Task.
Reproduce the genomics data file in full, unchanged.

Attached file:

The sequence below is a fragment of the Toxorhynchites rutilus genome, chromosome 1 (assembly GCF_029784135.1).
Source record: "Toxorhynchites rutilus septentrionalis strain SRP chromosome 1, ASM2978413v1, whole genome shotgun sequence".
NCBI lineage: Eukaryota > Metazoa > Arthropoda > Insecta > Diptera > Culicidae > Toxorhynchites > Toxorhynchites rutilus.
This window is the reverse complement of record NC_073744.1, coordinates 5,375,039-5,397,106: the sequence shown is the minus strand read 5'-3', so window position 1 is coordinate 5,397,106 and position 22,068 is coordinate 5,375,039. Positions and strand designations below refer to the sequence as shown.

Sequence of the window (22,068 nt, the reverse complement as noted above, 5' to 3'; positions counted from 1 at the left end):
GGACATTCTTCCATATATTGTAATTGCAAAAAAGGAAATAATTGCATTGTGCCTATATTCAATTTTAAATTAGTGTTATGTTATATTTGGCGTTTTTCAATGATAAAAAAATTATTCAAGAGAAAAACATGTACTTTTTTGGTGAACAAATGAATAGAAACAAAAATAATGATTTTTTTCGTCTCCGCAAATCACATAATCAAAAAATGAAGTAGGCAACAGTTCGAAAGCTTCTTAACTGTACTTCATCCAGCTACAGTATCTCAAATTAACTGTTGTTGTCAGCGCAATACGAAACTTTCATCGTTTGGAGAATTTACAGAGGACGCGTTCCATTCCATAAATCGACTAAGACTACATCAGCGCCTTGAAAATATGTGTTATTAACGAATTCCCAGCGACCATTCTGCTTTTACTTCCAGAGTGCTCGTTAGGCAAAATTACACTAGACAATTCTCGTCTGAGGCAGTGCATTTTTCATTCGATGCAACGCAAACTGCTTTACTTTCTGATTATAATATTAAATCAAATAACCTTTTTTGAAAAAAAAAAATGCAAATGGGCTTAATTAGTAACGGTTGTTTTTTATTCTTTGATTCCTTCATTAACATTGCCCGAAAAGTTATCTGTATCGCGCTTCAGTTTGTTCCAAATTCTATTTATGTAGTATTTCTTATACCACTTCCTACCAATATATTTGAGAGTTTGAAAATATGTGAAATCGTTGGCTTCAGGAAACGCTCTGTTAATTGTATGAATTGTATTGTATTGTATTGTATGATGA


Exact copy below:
The sequence below is a fragment of the Toxorhynchites rutilus genome, chromosome 1 (assembly GCF_029784135.1).
Source record: "Toxorhynchites rutilus septentrionalis strain SRP chromosome 1, ASM2978413v1, whole genome shotgun sequence".
NCBI lineage: Eukaryota > Metazoa > Arthropoda > Insecta > Diptera > Culicidae > Toxorhynchites > Toxorhynchites rutilus.
This window is the reverse complement of record NC_073744.1, coordinates 5,375,039-5,397,106: the sequence shown is the minus strand read 5'-3', so window position 1 is coordinate 5,397,106 and position 22,068 is coordinate 5,375,039. Positions and strand designations below refer to the sequence as shown.

Sequence of the window (22,068 nt, the reverse complement as noted above, 5' to 3'; positions counted from 1 at the left end):
GGACATTCTTCCATATATTGTAATTGCAAAAAAGGAAATAATTGCATTGTGCCTATATTCAATTTTAAATTAGTGTTATGTTATATTTGGCGTTTTTCAATGATAAAAAAATTATTCAAGAGAAAAACATGTACTTTTTTGGTGAACAAATGAATAGAAACAAAAATAATGATTTTTTTCGTCTCCGCAAATCACATAATCAAAAAATGAAGTAGGCAACAGTTCGAAAGCTTCTTAACTGTACTTCATCCAGCTACAGTATCTCAAATTAACTGTTGTTGTCAGCGCAATACGAAACTTTCATCGTTTGGAGAATTTACAGAGGACGCGTTCCATTCCATAAATCGACTAAGACTACATCAGCGCCTTGAAAATATGTGTTATTAACGAATTCCCAGCGACCATTCTGCTTTTACTTCCAGAGTGCTCGTTAGGCAAAATTACACTAGACAATTCTCGTCTGAGGCAGTGCATTTTTCATTCGATGCAACGCAAACTGCTTTACTTTCTGATTATAATATTAAATCAAATAACCTTTTTTGAAAAAAAAAAATGCAAATGGGCTTAATTAGTAACGGTTGTTTTTTATTCTTTGATTCCTTCATTAACATTGCCCGAAAAGTTATCTGTATCGCGCTTCAGTTTGTTCCAAATTCTATTTATGTAGTATTTCTTATACCACTTCCTACCAATATATTTGAGAGTTTGAAAATATGTGAAATCGTTGGCTTCAGGAAACGCTCTGTTAATTGTATGAATTGTATTGTATTGTATTGTATGATGA